Much to my surprise, there were two big Holland America cruise ships in this relatively small town today: the Maasdam and Veendam, each holding about 1,200 passengers! Luckily I had a reservation and most of the cruise line passengers seemed to be taking the whale watching trip.
This is the Maasdam.
And here is the Veendam. The harbor does not have room for such big ships so they had to use tenders to transfer passengers back and forth.
One thing I learned on this tour was how Bar Harbor got its name. See the sandy area in this photo? It is a sand bar that blocks part of the harbor at low tide. You can walk out onto it, and you can just barely see the people on the far side of the bar. The tide is as much as 10 feet in this area, so most of the time boats can pass over this bar, but they do have to be careful. Also, if you decide to walk out onto the bar, you have to make sure you get back to shore before the tide comes in or you will be stranded on the island to the right and need to be rescued for a fee.
Leaving the harbor.
The next few pictures show the big mansions along the shore. Nice places to spend the summer.
While most of these homes are older, this one is new.
No mansions in this photo; just showing you the rocky shoreline of Acadia National Park.
What does NOT show up well, is that the tour boat is going past thousands of lobster buoys. They are everywhere, but since the boat is a catamaran propelled by jets of water instead of regular propellers, they don't get tangled in all the trap ropes.
A couple of days ago, I posted some photos of Thunder Hole. This is what it looks like from the ocean. You can see here that it is not only a crack in the rock, but there is a cave at the end that makes the booming noise and spray of water. Unfortunately, this is low tide and there are no big waves. It must really be impressive in big storms!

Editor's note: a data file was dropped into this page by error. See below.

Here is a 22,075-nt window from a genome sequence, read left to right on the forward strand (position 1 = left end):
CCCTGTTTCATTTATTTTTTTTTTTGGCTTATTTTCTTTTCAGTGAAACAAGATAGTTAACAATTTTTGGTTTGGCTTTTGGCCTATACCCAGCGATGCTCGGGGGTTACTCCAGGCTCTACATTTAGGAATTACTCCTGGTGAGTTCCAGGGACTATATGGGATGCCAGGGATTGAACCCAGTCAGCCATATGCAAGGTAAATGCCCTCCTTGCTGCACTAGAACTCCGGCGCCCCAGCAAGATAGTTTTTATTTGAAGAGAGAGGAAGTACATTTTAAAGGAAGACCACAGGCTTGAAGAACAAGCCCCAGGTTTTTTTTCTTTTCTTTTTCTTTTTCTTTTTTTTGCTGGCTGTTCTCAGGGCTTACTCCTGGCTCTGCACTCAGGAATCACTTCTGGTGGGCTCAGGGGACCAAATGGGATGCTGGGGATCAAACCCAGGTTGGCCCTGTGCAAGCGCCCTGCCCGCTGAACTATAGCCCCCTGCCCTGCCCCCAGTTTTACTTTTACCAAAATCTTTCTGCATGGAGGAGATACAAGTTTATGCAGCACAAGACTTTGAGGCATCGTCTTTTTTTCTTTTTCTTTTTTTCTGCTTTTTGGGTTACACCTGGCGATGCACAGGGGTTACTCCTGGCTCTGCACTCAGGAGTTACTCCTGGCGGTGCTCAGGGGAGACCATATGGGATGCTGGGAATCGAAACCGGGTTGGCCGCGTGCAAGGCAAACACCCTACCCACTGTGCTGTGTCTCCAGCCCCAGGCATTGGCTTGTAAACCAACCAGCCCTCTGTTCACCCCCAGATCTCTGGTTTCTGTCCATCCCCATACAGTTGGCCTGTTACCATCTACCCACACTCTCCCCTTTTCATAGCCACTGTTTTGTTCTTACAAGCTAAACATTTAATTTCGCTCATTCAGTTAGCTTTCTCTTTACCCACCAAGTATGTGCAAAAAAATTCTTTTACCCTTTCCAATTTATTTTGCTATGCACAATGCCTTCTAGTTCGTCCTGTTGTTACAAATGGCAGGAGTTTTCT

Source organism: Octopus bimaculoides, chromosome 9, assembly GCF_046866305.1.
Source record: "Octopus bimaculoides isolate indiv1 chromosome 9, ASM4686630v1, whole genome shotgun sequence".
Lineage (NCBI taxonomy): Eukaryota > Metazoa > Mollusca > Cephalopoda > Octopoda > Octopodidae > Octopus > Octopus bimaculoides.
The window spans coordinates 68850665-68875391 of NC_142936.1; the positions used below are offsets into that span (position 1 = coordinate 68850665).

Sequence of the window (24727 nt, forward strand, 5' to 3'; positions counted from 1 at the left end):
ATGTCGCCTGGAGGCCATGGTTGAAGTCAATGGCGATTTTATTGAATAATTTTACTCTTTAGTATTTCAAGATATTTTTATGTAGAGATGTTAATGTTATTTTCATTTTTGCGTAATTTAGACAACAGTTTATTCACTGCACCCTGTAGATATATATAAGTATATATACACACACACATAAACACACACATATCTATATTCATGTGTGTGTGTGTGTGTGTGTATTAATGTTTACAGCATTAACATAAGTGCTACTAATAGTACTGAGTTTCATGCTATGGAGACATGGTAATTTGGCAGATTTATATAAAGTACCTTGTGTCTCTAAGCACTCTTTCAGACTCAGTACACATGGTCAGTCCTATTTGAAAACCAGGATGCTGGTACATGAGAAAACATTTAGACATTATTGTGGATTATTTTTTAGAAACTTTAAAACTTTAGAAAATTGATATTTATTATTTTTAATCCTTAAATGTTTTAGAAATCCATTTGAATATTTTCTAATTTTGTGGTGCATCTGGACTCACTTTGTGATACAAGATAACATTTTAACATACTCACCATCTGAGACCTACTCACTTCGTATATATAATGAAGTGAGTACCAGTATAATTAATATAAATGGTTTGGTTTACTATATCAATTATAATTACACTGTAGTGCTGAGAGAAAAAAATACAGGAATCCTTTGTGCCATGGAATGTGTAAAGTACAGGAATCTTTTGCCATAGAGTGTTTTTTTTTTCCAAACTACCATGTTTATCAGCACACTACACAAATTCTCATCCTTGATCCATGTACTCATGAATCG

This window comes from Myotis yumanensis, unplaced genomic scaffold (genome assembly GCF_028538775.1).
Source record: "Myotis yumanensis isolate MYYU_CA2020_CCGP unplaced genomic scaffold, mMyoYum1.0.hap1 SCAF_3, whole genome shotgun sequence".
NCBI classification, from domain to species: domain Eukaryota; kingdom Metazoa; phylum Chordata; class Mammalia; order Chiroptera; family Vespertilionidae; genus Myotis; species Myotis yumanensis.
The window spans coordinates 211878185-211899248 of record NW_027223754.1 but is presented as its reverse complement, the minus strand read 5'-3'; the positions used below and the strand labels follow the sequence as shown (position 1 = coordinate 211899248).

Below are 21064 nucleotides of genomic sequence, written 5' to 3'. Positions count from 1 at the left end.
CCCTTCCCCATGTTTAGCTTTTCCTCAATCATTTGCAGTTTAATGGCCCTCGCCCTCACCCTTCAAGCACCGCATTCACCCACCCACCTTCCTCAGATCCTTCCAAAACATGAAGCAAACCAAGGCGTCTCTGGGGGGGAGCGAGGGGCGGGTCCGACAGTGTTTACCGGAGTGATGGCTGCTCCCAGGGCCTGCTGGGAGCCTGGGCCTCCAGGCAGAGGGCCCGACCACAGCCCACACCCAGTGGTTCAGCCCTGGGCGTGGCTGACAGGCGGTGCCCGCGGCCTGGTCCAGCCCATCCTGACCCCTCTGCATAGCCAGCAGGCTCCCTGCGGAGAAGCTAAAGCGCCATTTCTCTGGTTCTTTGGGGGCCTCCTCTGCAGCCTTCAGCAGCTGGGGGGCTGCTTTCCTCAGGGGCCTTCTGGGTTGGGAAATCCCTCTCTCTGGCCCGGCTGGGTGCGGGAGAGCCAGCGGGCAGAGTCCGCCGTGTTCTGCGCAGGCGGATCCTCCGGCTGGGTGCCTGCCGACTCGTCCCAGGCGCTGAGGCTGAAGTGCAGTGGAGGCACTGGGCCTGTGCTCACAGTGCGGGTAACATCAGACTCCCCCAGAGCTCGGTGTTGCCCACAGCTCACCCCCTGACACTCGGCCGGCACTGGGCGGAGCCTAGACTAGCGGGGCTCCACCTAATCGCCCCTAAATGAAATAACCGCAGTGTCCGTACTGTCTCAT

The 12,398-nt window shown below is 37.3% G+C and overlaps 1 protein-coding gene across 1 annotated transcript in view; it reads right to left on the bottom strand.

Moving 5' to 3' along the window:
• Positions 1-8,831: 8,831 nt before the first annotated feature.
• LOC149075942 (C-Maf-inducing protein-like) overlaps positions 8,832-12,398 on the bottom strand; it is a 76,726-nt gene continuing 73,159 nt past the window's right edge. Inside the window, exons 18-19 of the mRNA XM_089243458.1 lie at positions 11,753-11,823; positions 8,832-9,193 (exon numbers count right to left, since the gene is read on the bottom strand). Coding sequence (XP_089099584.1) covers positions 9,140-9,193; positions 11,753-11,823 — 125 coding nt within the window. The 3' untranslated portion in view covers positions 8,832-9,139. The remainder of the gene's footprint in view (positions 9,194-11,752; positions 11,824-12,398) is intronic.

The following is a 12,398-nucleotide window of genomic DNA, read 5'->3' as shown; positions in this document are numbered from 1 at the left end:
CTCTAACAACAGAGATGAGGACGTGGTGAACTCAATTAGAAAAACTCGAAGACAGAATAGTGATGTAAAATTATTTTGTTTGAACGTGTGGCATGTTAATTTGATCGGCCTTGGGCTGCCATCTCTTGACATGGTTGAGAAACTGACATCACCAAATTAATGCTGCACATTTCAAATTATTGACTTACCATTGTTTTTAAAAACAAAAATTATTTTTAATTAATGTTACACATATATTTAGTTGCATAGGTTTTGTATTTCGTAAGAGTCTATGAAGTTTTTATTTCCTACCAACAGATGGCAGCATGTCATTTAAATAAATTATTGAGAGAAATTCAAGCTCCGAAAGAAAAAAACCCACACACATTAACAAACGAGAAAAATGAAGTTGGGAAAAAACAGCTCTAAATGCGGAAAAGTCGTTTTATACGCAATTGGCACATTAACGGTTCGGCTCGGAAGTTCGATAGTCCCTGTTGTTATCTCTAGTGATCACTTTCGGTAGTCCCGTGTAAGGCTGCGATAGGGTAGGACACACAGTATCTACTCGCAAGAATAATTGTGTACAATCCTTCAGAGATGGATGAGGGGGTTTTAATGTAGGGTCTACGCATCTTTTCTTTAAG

This is a lobster fisherman checking his pots.
Part of the tour was going to Egg Rock. It got its name because it is a bird nesting area and eggs were collected here a long time ago. It is managed by the National Park service as a bird and seal sanctuary. During early summer, a lot of puffins nest here, but not very many nesting birds this time of year. There were still a lot of gulls hanging around.
The guide said these were mostly harbor seals, with an occasional grey seal.
This is the Egg Rock Lighthouse, obviously.
Another private island with a sturdily built stone cabin.
This is a privately owned island which is also managed by the park service. There is a house, but it is seldom occupied. It has a huge solar power array on a large area of the roof.
Some colorful kayakers and more lobster traps.
There is a young eagle sitting in the tree in the middle right of this photo.
Back at Bar Harbor. Most of these boats are lobster boats, by the way.
These guys were unloading and loading stuff. Did not see any actual lobsters, but lots of traps on this and on other boats.
It was a nice tour, and just about the right length for me. Headed back home via the shuttle. Tomorrow will be a catch up on work and laundry day. I leave on Sunday morning for Saint John, New Brunswick, so I am looking forward to that. I have really enjoyed my 8 days in Bar Harbor, but it is time to move on to new things to see.